I decided to take a photograph of the view and suddenly realised I had left my camera with my bike in the grassy lane between the bridge and Peter's house. I panicked and told Peter.
"You want to go back?" he asked calmly, standing up.
"Well, I'm just worried about my camera..."
"No, no," he said in a slightly reprimanding voice, sitting back down, "that's OK, I
guarantee no one will take it."
"So what other animals are there in the woods?" I asked after a moment, trying to continue our conversation of earlier. "Do you have bears, wolves, moose?"
"Yes, all of those," he replied.
"Do you ever have problems with wolves or bears?" I asked.
"The wolves sometimes come into the village but they don't bother anyone," he told me. "We see bears less often. They try to avoid meeting people. I've only had close encounters with them twice. Once I left my rucksack on the ground and walked off a short way. When I came back a bear was there sniffing at it. He realised there was no food there, swiped his paw angrily and the bag went flying about twenty metres! Then he just walked off. The second time I was waiting next to a boat house for some other guys I was going out fishing with. I heard a noise from the other side of the boat house, thought it was the guys, stepped round the corner and came literally face to face with a bear. He didn't move and neither did I, we just stood looking at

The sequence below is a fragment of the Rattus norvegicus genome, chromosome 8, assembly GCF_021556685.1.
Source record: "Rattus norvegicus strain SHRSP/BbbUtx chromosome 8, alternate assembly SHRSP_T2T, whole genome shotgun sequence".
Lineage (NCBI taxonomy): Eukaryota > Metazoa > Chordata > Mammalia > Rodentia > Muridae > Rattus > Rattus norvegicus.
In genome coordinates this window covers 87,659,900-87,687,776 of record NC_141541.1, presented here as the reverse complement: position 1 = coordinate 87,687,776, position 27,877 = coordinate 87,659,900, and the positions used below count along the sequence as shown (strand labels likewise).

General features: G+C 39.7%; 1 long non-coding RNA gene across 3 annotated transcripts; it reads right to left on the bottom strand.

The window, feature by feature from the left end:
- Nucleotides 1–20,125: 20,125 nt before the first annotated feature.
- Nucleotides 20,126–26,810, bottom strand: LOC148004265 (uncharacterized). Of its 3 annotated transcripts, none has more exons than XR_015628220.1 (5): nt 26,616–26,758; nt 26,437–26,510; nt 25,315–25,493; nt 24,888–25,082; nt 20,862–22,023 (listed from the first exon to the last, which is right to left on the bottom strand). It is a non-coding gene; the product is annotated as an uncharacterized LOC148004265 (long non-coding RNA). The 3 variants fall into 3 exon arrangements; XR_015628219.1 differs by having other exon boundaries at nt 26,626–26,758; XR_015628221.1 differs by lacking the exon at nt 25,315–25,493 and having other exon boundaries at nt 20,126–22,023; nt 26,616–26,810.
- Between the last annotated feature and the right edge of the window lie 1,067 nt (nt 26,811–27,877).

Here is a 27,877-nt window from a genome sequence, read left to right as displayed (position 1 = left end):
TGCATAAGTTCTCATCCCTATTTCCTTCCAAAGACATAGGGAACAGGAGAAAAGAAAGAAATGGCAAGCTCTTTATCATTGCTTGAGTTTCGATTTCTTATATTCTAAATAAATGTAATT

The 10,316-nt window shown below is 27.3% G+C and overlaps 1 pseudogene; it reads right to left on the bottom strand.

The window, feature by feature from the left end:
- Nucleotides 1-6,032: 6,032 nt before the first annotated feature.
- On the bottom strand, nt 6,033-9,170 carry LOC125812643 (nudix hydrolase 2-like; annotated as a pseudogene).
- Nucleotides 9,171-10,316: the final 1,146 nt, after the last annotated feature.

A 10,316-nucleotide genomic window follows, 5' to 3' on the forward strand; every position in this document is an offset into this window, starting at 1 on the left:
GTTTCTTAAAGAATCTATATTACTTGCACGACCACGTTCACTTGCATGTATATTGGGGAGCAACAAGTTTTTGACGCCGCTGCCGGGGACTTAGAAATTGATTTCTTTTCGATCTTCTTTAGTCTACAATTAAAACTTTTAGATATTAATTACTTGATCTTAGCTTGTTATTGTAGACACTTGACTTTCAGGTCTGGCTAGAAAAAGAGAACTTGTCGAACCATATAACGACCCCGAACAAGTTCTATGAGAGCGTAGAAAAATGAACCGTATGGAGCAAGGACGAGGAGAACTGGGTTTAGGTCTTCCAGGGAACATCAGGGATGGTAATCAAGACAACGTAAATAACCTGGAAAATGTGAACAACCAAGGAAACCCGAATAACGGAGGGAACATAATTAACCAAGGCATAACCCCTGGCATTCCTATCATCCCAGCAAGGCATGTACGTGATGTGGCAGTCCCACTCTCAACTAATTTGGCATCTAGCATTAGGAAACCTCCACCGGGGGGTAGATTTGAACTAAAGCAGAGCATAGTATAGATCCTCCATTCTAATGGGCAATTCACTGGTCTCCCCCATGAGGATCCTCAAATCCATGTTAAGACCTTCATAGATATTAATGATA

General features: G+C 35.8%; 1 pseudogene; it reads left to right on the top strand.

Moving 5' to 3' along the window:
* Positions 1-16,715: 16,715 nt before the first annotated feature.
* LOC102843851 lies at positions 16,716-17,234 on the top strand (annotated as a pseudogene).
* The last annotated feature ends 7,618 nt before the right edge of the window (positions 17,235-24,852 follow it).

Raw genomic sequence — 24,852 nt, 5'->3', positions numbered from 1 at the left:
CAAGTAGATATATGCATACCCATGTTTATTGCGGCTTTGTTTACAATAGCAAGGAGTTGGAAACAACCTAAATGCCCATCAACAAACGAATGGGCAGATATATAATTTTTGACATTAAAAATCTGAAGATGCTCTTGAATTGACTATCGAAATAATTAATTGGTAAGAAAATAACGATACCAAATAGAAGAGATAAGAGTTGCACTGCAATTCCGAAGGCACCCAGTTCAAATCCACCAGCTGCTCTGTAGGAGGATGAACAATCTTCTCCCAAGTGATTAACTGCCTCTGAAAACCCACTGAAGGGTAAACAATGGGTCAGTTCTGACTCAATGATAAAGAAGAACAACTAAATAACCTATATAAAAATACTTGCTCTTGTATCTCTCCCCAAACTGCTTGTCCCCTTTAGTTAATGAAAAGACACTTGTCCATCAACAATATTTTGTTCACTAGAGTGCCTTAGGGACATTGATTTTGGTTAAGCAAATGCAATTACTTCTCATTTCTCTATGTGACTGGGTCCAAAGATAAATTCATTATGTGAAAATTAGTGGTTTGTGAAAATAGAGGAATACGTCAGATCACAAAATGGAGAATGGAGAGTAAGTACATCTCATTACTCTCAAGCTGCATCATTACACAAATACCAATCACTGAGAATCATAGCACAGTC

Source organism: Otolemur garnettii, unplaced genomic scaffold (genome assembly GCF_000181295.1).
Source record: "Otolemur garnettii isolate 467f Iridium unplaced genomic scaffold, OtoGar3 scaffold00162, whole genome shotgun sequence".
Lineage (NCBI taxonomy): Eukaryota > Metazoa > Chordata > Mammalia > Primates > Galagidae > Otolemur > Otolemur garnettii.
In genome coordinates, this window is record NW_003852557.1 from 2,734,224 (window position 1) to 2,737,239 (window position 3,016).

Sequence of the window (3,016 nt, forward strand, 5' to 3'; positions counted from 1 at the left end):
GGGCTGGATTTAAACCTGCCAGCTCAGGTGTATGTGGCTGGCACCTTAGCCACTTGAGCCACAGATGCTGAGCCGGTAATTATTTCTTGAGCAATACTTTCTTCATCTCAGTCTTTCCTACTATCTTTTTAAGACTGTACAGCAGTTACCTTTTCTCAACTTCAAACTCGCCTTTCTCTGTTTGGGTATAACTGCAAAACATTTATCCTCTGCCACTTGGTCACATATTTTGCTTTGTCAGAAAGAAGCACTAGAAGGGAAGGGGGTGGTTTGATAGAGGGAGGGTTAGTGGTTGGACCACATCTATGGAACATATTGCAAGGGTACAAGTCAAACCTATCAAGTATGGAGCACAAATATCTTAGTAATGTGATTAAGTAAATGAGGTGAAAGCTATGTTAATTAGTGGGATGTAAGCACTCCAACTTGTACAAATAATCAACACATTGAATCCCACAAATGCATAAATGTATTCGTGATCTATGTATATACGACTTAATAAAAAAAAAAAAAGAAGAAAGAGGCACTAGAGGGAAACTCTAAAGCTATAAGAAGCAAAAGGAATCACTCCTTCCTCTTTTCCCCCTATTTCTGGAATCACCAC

one another for a few moments. Utter terror was flying through my mind, I was thinking 'run, run, run!' But somehow fear rooted me to the spot. After those first few seconds my thoughts became more rational and I realised that if he'd wanted to he could have knocked my head right off with a swipe like the other bear used on my rucksak that time. I thought perhaps he was just as scared of me as I was of him. So very slowly I turned on the spot, ninety degrees to my left and I swear it seemed to me he also turned away by ninety degrees. I slowly turned the rest of the way round until I was facing away from him and again, I'm certain he did the same! Then very slowly and quietly I crept away. When I looked back he was gone."
We walked back down the steps, locked up and headed off in the direction of the bridge.
"Um, Peter," I said, "I just wanted to ask if there's anywhere to stay the night in this village? I'm cycling to Medvezhegorsk tomorrow and I have a tent, but..."
"Don't worry about
that, you can stay with me," he said casually. "By the way, let me show you the museum building. I've just cleared everything out unfortunately because I want to give it all a good clean - if only you'd come a few days ago!"